1) * catches new components, but that's a mixed blessing at best since who knows if you wanted to include the new components in your install anyway, or even if you did, where they would go?

2) It's somewhat more compressed than weidu.log - but I don't see that's particularly helpful in practice. This is a file to be consumed by an autoinstaller, after all, not human-readable, and 700 lines is still trivial in terms of overall install space.

Against that, a weidu.log file is a guarantee that the particular install actually worked.

#3 ALIENQuake

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Posted 08 November 2018 - 02:06 AM

It's not clear to me that this is much of an improvement on the weidu.log. It doesn't seem to address the problems with weidu.log you identify; the only advantages I can see are

1) * catches new components, but that's a mixed blessing at best since who knows if you wanted to include the new components in your install anyway, or even if you did, where they would go?

My 'install order list" will never add or remove mods. So the only weakness is when a player wanted to install new mod components but those components suddenly are required to be installed "after worldmap" etc. But it is no different from manual mod installation when player face new mod components (because mod was updated) and decide to install them anyway. If such extra components will require separate position at the install order list, maintainer of such list can simply add "modX x y x" at the correct place/position. If the "spells mod" will add new components with extra spells, or "item mod" will add new components with new items, there won't be a problem with '*'.
 
At any given time, install order list can switch to "explicitly defined components" like 1, 2, 100 so when new  mod components are found, those will be placed at the end of the install order and require player to move them where he think they fit best/read readme.
 
2) It's somewhat more compressed than weidu.log - but I don't see that's particularly helpful in practice. This is a file to be consumed by an autoinstaller, after all, not human-readable, and 700 lines is still trivial in terms of overall install space.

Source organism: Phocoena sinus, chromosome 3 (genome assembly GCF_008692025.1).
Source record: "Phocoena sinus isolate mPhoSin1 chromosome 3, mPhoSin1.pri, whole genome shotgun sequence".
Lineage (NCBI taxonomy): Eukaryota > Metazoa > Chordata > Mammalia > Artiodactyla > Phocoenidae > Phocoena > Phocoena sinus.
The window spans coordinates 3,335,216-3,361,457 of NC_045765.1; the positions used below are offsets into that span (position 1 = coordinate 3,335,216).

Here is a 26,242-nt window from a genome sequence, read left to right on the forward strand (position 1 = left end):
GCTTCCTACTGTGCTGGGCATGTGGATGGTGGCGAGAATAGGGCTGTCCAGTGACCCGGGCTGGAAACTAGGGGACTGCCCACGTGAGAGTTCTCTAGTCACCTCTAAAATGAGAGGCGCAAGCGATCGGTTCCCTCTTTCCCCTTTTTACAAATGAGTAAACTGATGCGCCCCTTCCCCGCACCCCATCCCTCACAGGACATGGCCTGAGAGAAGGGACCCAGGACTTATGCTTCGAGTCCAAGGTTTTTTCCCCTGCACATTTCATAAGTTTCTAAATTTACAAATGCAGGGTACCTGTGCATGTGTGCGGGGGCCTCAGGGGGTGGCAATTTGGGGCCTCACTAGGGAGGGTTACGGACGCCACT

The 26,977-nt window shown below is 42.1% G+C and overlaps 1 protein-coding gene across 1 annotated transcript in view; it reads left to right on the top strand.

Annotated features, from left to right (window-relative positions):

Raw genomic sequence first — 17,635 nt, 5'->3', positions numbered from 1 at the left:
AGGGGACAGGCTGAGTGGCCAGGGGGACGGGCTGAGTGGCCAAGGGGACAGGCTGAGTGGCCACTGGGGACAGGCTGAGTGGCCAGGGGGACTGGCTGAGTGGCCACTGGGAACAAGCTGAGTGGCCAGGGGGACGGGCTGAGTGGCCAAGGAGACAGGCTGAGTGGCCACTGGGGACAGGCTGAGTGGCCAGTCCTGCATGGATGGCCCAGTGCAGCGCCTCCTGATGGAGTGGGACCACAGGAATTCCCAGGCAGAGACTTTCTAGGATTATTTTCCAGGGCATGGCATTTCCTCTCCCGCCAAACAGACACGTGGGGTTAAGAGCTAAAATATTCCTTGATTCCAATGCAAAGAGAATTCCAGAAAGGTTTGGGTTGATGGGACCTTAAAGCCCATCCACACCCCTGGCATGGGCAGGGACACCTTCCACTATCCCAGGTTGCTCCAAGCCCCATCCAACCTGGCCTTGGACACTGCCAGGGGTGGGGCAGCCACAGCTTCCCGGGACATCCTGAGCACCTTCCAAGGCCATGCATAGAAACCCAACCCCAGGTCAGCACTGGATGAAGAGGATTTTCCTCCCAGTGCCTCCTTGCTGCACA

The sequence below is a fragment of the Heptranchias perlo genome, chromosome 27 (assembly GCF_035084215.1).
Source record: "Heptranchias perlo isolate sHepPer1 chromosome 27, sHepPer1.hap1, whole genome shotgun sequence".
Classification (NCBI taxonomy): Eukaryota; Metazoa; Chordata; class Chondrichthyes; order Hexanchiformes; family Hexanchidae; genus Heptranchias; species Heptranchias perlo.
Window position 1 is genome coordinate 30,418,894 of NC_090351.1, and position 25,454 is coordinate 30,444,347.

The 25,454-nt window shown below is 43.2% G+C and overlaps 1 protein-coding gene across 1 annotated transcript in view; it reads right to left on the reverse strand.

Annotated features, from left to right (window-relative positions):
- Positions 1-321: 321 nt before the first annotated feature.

On the contrary, the intention is to be human-readable so anyone could prepare such list for general usage. It's an attempt to define install order recommendations like "Install kit mods before SCS", "install Fixpack as first mod", "install UI mods at the end" with a possibility to also take into consideration all exceptions like "RR components from 0 to 8 before SCS and components from 9 to 12 after SCS". Also for all "NPC cross-banter install recommendations" - mod Readme are full of "install NPC X before NPC Y if you want to have cross-banters" instructions. Weidu.log data can't be effectively used for such definitions.
 
In order to be even more human-readable, ini sections can be introduced for the purpose of collapsing whole group of mods/components types like [NPC], [Items], [Spells], [UI] etc
 
Against that, a weidu.log file is a guarantee that the particular install actually worked.

 

Only if those conditions are fulfill:
- it's for the same game
- mod versions are the same
- selected mods are exactly the ones from wiedu.log
 
So weidu log is not only install order it also list of components of specific version, for one game, bound to such order. If any of those elements will be altered, installation might fail. One failed installation attempt is not a big deal and it can bring new feedback for modder regarding the components, which needs to be installed 'after/before mod x or else something is broken".

Edited by ALIENQuake, 08 November 2018 - 04:04 AM.


#4 DavidW

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Posted 08 November 2018 - 12:07 PM

Okay, I think we have different conceptions of what's good design here.  

2) It's somewhat more compressed than weidu.log - but I don't see that's particularly helpful in practice. This is a file to be consumed by an autoinstaller, after all, not human-readable, and 700 lines is still trivial in terms of overall install space.